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Source: Our October report on AT&T.


We are not counting AT&T out of the wireless communications arms race. Although AT&T Wireless will not ever catch up to Verizon Wireless, we believe that the $8 billion in wireless upgrade spending will ensure that Sprint will have to continue to work hard in order to be a competitive threat to AT&T. We also believe that AT&T's $6 billion in wireline upgrade spending will enable it to offset its wireline access declines with growth from its Internet, data, and U-Verse service offerings. This will ensure that it maintains its commanding lead on Verizon with regard to wireline services.

Although Verizon Wireless has a significant lead on AT&T Wireless with regard to post-paid subscriber customers, AT&T has a larger presence in prepaid, reseller, and connected devices customers. As a result, Verizon Wireless's YTD 2012 revenue was only 13.75% higher than AT&T Wireless's revenue in the same period. AT&T Wireline has 50% more wireline revenues than Verizon Wireline in YTD 2012 and 111% more EBITDA. We can see that although AT&T is not going to ever be a growth stock ever again, it is a dividend and buyback champion. We believe that AT&T's $14 billion Project Velocity IP network upgrade program will enable AT&T to continue to grow its dividend in the future.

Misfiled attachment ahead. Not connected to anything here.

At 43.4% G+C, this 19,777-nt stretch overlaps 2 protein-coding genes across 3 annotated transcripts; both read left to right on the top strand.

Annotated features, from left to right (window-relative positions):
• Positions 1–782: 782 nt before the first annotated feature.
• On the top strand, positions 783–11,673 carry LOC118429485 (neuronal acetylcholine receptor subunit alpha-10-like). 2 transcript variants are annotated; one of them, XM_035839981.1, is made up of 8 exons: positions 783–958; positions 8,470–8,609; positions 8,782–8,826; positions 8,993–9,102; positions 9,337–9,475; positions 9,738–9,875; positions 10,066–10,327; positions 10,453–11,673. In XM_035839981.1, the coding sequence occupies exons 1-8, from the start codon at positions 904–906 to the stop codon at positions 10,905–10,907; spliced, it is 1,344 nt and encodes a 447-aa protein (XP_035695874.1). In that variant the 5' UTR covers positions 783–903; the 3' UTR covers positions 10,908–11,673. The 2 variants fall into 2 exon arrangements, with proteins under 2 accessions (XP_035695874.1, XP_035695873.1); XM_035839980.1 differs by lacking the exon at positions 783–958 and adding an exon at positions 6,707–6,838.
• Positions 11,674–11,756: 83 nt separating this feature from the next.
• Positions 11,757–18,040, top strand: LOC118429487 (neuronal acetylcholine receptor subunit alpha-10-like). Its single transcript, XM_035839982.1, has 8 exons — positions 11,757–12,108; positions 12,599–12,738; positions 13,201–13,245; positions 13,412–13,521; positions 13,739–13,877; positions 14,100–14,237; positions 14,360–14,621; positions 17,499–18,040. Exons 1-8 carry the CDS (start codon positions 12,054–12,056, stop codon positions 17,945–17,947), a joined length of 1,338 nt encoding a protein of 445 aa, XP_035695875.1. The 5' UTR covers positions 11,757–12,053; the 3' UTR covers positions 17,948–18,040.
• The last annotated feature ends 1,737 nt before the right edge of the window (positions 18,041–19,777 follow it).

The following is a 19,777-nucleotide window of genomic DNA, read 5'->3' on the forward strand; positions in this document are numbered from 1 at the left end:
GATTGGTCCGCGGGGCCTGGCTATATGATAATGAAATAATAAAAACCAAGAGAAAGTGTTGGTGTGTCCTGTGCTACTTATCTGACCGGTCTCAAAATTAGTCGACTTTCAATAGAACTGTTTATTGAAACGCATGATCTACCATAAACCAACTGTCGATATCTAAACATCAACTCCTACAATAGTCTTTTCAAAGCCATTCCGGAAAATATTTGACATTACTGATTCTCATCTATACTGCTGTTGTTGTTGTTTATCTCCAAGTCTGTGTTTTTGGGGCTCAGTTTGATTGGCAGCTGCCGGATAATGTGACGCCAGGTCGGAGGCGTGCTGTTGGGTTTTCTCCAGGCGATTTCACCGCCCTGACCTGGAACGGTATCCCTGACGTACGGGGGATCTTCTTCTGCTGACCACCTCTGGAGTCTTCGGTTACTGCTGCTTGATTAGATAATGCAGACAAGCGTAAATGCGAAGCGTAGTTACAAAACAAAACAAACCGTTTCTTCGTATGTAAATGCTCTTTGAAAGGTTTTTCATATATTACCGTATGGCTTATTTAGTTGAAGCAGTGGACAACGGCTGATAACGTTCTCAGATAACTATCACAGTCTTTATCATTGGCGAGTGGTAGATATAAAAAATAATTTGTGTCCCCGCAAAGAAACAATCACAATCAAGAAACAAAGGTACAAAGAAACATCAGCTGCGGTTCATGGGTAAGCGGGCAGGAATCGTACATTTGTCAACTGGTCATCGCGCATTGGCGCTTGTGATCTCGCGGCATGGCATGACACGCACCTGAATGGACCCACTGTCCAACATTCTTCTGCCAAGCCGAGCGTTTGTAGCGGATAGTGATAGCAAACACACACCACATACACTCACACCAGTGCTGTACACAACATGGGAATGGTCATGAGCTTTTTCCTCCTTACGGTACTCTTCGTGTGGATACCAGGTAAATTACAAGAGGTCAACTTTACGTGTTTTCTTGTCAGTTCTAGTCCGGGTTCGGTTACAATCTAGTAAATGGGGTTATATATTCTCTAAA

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Source: Q3 2012 reports for AT&T and Verizon.

Disclosure: I am long S. I wrote this article myself, and it expresses my own opinions. I am not receiving compensation for it (other than from Seeking Alpha). I have no business relationship with any company whose stock is mentioned in this article.

Additional disclosure: This article was written by an analyst at Saibus Research. Saibus Research has not received compensation directly or indirectly for expressing the recommendation in this article. We have no business relationship with any company whose stock is mentioned in this article. Under no circumstances must this report be considered an offer to buy, sell, subscribe for or trade securities or other instruments.